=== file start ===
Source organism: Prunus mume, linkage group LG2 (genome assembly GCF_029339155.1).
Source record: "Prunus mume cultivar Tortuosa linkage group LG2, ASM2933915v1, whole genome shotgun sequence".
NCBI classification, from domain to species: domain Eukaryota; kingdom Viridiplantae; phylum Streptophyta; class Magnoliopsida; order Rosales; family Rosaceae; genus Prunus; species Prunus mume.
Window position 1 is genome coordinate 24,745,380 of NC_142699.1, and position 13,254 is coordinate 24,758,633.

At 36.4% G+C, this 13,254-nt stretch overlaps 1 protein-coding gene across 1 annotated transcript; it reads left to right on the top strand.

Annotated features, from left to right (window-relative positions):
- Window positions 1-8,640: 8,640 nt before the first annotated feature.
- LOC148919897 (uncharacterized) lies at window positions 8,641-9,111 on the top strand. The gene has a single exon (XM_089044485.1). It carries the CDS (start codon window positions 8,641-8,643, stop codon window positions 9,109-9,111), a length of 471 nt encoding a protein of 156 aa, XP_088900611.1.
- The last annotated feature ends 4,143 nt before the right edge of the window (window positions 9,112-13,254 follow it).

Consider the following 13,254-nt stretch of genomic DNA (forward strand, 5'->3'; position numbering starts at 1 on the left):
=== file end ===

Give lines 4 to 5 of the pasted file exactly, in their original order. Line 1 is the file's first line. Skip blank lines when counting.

Window position 1 is genome coordinate 24,745,380 of NC_142699.1, and position 13,254 is coordinate 24,758,633.

At 36.4% G+C, this 13,254-nt stretch overlaps 1 protein-coding gene across 1 annotated transcript; it reads left to right on the top strand.